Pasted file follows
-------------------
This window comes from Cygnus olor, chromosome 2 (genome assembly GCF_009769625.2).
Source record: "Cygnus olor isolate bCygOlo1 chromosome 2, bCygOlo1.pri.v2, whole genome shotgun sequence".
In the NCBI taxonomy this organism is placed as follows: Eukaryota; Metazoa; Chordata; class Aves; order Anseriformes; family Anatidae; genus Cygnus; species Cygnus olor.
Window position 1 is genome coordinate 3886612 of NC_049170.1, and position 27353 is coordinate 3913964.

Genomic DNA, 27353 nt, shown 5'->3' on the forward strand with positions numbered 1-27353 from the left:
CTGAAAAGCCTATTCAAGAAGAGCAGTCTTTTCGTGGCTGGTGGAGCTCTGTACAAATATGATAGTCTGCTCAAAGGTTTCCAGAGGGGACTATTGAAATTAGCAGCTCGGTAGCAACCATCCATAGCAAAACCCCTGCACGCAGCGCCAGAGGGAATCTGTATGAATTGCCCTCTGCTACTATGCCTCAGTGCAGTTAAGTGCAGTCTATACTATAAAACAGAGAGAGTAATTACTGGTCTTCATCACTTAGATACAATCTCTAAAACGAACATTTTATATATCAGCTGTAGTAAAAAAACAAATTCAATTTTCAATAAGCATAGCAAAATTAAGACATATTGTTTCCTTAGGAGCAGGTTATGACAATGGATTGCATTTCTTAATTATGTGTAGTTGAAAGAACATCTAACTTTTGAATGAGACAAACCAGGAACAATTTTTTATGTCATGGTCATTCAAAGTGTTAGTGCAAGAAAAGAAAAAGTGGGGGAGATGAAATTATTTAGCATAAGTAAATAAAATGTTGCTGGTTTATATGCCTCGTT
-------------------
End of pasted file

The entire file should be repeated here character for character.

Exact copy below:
This window comes from Cygnus olor, chromosome 2 (genome assembly GCF_009769625.2).
Source record: "Cygnus olor isolate bCygOlo1 chromosome 2, bCygOlo1.pri.v2, whole genome shotgun sequence".
In the NCBI taxonomy this organism is placed as follows: Eukaryota; Metazoa; Chordata; class Aves; order Anseriformes; family Anatidae; genus Cygnus; species Cygnus olor.
Window position 1 is genome coordinate 3886612 of NC_049170.1, and position 27353 is coordinate 3913964.

Genomic DNA, 27353 nt, shown 5'->3' on the forward strand with positions numbered 1-27353 from the left:
CTGAAAAGCCTATTCAAGAAGAGCAGTCTTTTCGTGGCTGGTGGAGCTCTGTACAAATATGATAGTCTGCTCAAAGGTTTCCAGAGGGGACTATTGAAATTAGCAGCTCGGTAGCAACCATCCATAGCAAAACCCCTGCACGCAGCGCCAGAGGGAATCTGTATGAATTGCCCTCTGCTACTATGCCTCAGTGCAGTTAAGTGCAGTCTATACTATAAAACAGAGAGAGTAATTACTGGTCTTCATCACTTAGATACAATCTCTAAAACGAACATTTTATATATCAGCTGTAGTAAAAAAACAAATTCAATTTTCAATAAGCATAGCAAAATTAAGACATATTGTTTCCTTAGGAGCAGGTTATGACAATGGATTGCATTTCTTAATTATGTGTAGTTGAAAGAACATCTAACTTTTGAATGAGACAAACCAGGAACAATTTTTTATGTCATGGTCATTCAAAGTGTTAGTGCAAGAAAAGAAAAAGTGGGGGAGATGAAATTATTTAGCATAAGTAAATAAAATGTTGCTGGTTTATATGCCTCGTT